In one exemplary embodiment, a system in accordance with the present invention includes a touch-sensitive display monitor, i.e. touch screen, that displays the projected image to the speaker and that accepts entry of user-selected indication of the areas of the projected image to be highlighted. For example, the speaker can contact regions of the touch screen corresponding to the areas of the projected image that are to be highlighted, can draw boxes, circles or other geometric shapes around the area of the image to be highlighted or can trace paths between any two objects within the projected image. The regions of the touch screen monitor that are contacted by the speaker are formulated as lines, areas or cursors that are projected on the displayed image. The color, brightness and opacity of the projected lines, areas or cursors are adapted to contrast with the existing color of the displayed image in the region of the line, area or cursor while still providing for an unobstructed view of the information contained in the projected image. In one embodiment, the area of the displayed image that is touched by the speaker is rendered through a color that is contrasting to the average background color around the area of the image that is touched or selected by the speaker.
Referring initially to
The system 10, also includes a plurality of presentation display platforms 30 in communication with the control system 26. The control system 26 controls the display of the presentation data on these display platforms. The display platforms 30 are in direct communication with the control system 26 and controlled thereby without any intermediate controllers or processors or are in contact with the control system across one or more networks 28 or through additional nodes (not shown). Suitable networks include any type of local area network or wide area network known and available in the art. Suitable display platforms are capable of displaying images 22 stored in electronic, machine-readable format and communicated to the display platform 30 by the presentation control system 26. Suitable display platforms include, but are not limited to, computer monitors 34, including cathode ray tubes (CRT's), plasma displays and liquid crystal displays (LCD's), and projection type displays that include a projection screen 36 and a projection mechanism 24, for example projectors or LCD's used in combination with overhead projectors. A suitable projection type display is the Epson EMP-732, commercially available from the Seiko Epson Corporation of 3-3-5 Owa, Suwa, Nagano, Japan.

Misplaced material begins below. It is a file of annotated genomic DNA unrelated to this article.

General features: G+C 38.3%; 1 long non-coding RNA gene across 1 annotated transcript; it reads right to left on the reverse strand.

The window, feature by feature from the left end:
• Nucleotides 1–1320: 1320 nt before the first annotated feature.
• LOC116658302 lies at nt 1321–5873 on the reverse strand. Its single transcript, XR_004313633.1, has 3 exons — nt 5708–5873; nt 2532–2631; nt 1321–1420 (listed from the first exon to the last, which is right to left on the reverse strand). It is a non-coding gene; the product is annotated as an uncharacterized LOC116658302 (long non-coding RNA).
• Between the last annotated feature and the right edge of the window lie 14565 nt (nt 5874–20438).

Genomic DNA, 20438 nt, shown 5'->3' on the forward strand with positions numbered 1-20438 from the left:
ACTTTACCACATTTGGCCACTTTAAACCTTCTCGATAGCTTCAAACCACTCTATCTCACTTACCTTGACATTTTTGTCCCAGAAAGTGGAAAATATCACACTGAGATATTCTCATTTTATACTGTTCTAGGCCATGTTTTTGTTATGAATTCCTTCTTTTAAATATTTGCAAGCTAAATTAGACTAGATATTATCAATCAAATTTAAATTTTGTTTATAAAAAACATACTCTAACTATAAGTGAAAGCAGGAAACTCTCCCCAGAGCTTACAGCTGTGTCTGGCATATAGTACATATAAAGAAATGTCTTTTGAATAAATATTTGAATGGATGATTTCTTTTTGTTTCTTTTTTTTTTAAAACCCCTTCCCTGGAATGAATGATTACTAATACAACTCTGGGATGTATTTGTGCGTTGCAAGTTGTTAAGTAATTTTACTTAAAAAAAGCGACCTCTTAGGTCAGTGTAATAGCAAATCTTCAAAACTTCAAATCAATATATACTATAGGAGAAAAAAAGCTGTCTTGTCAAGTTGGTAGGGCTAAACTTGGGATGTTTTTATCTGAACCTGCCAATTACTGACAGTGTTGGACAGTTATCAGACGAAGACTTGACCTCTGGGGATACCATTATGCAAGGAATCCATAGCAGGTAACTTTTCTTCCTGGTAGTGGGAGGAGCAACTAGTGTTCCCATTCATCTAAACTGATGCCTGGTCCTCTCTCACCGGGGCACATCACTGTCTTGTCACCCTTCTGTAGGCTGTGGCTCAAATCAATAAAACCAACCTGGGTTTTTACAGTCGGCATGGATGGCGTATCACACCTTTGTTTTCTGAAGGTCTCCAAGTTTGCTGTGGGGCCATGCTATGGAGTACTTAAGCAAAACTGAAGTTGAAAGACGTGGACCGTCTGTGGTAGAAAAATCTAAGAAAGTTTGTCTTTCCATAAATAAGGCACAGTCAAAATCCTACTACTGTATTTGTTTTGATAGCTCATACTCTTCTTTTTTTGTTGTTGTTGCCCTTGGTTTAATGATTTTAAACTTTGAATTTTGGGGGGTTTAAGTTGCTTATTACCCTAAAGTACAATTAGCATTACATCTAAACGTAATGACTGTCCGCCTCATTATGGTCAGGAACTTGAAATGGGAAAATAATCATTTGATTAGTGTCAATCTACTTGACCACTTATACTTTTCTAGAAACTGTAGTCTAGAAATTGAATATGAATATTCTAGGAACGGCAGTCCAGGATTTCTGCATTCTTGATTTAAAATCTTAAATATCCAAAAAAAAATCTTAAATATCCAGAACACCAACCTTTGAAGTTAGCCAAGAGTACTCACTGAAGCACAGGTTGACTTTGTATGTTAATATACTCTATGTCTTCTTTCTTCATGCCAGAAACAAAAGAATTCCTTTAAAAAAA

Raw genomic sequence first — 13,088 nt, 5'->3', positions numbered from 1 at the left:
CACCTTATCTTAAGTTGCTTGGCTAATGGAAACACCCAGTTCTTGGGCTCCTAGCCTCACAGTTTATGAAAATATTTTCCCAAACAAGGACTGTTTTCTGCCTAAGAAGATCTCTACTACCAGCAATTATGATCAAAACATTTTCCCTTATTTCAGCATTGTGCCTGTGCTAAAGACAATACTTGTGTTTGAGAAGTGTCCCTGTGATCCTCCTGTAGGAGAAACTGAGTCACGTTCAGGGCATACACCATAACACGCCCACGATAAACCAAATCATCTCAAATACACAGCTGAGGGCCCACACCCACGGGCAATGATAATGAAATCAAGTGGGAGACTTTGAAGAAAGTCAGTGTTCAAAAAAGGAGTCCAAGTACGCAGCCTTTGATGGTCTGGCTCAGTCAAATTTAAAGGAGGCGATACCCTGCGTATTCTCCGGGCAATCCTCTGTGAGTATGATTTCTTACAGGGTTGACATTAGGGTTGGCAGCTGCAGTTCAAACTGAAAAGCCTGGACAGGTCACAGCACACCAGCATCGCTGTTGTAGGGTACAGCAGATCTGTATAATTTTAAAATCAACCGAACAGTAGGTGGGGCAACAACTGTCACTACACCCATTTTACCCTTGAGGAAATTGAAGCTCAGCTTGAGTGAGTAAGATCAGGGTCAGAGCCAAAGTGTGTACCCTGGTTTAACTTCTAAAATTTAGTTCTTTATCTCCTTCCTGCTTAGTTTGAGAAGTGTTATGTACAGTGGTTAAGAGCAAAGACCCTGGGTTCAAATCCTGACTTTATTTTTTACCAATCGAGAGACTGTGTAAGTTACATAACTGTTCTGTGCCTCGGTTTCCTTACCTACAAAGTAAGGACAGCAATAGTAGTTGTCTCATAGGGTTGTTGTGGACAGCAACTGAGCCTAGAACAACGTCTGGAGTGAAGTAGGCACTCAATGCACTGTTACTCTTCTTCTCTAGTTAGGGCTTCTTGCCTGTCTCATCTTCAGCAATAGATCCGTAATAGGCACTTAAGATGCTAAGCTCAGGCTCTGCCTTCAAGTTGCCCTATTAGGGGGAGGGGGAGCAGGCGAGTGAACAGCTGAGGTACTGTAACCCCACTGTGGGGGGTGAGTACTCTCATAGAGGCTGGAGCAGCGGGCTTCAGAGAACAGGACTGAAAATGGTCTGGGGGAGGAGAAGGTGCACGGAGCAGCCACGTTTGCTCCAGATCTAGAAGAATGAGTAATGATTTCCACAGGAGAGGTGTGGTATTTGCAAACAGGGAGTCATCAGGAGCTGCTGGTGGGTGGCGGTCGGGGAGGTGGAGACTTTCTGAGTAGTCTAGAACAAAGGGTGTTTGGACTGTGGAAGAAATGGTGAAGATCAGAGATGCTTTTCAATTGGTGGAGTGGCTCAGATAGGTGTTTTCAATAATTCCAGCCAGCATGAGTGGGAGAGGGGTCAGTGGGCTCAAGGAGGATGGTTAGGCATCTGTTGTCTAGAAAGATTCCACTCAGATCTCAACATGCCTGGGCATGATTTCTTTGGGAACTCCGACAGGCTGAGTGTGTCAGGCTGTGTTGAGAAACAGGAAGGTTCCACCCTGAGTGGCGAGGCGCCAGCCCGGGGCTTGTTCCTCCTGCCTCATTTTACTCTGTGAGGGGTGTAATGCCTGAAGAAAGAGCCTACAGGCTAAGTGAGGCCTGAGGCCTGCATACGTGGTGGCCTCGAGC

To facilitate real-time interaction between the speaker giving the presentation and the displayed images, the system 10 includes an interaction mechanism 12 that allows the speaker to control the presentation, for example to control the selection of images to be displayed on the display platforms. In general, the interaction mechanism facilitates user-defined input into the displayed images during the presentation, for example highlighting selected portions of the displayed images in real-time during the presentation. These selected highlights are shown or projected on the displayed images for viewing by the audience. The presentation interaction mechanism 12 is in communication with the presentation control system 26 and includes a presentation monitor 14. In one embodiment, the presentation interaction mechanism 12 is included in the presentation control system 26. In one embodiment, the presentation monitor 14 is independent of and separate from the display platforms, although in one embodiment the presentation monitor and a display platform can be combined. The presentation monitor is capable of displaying the images 22 provided by the control system. Any monitor capable of displaying electronic or computer-generated images can be used. Suitable presentation monitors are known and available in the art and include the same types of devices that can be used as display platforms. In one embodiment, the presentation monitor 14 is positioned so that it is viewable by the presenter or speaker, and in particular is viewable by the speaker such that the speaker maintains eye contact with the audience during the presentation. In one embodiment, the presentation control system simultaneously displays the images on one or more presentation platforms and the presentation monitor.